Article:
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A little nightclub medicine: the healthcare implications of clubbing
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  1. L C Luke,
  2. C Dewar,
  3. M Bailey,
  4. D McGreevy,
  5. H Morris,
  6. P Burdett-Smith
  1. Royal Liverpool Hospital, Liverpool, UK
  1. Correspondence to:
 Dr L C Luke, Department of Emergency Medicine, Cork University Hospital, Wilton, Cork, Ireland;
 lukec{at}shb.ie

Abstract

Objective: To describe the scale and range of acute medical problems among patients who present to an inner city accident and emergency (A&E) department after attending nightclubs in Liverpool.

Methods: From April 1997 to April 1998, all patients identified as having attended a nightclub before their arrival at the department were included in the study. Information regarding their attendance was gathered retrospectively using a standard proforma.

Setting: A large, city centre, teaching hospital A&E department with an annual new patient attendance rate of over 95 000.

Result: 777 such patients were enrolled in the study (0.81% of all new attendances during the same period). This was probably an underestimate, as some eligible patients were not identified during the study. Predictably, most presentations were at the weekend between midnight and 08.00. Suprisingly, the commonest mode of transport to the hospital was an ambulance (38%, 298 of the total). Assault accounted for most presentations (57%, 443 of the total) and lacerations were the commonest injury (the face being most frequently affected). Alcohol was the commonest intoxicant overtly associated with the A&E department attendance.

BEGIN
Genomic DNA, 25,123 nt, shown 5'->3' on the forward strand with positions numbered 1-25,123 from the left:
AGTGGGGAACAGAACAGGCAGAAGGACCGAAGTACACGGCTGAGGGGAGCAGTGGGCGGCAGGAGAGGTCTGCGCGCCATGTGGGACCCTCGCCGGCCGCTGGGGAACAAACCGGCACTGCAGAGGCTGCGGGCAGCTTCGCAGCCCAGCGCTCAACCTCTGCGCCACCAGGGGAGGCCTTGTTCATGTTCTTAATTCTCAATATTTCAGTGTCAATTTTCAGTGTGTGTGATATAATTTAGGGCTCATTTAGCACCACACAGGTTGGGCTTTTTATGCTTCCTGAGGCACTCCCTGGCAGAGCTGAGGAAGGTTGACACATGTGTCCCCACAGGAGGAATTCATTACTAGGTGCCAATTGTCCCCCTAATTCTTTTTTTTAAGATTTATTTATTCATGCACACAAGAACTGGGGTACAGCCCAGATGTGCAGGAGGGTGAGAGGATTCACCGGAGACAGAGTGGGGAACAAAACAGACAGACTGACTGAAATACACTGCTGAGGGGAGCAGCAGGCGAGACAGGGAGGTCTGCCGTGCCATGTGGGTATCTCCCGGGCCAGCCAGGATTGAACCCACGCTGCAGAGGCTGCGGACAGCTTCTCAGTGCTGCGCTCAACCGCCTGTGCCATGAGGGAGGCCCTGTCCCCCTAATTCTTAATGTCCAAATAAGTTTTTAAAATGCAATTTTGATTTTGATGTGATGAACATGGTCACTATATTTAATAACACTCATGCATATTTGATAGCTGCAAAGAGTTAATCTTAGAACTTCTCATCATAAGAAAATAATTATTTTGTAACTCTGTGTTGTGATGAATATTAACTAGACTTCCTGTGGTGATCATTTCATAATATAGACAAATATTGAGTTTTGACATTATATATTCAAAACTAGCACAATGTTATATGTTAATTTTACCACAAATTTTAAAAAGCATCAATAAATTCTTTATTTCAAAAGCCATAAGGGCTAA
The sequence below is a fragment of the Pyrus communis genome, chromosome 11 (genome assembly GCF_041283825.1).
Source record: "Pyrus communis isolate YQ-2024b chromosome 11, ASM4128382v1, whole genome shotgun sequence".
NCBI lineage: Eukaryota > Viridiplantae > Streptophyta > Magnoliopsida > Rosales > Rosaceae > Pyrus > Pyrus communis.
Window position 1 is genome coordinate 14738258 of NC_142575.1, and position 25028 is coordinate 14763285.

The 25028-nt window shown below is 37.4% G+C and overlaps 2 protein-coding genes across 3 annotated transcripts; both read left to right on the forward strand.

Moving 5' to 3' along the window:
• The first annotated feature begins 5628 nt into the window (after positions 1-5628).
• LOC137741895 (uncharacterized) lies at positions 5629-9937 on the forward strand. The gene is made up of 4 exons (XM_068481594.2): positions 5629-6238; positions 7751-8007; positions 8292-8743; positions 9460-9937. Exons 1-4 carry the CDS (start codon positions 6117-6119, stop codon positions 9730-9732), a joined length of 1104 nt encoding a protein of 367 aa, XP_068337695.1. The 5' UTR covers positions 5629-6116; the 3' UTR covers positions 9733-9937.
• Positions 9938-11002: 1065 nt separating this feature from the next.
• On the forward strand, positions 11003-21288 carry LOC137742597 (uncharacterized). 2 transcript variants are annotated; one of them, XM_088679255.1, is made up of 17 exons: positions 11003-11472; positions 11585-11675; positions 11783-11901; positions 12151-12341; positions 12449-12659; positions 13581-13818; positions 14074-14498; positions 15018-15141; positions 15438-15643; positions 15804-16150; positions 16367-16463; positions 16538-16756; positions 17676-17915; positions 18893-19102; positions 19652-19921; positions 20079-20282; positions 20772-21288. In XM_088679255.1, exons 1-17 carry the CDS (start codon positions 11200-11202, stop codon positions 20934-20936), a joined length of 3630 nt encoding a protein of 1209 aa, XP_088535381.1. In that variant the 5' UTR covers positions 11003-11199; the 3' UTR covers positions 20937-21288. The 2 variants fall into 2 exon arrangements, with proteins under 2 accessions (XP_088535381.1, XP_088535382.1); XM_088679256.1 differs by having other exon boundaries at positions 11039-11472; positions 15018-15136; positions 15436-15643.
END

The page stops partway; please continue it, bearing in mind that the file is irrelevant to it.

Conclusions: Injury after assault is the commonest precipitant of hospital care among clubbers in Liverpool. Alcohol is the most important contributory factor, although illegal drug misuse is a considerable challenge in the clubs themselves. A number of measures such as (a) the introduction of unbreakable glass or plastic containers; (b) the elimination of glass from outside clubs; (c) the provision of high quality immediate medical care at larger venues; (d) the curbing of over crowding and cheap drinks promotions; (e) registration of doormen, and (f) targeted policing of the areas around nightclubs are urgently required to reduce the healthcare (and civic) burden of clubbing. The cost for these should be borne by the highly profitable clubbing and brewing industries. A national code of practice for clubs—already in existence voluntarily—should be made mandatory.

  • clubbing
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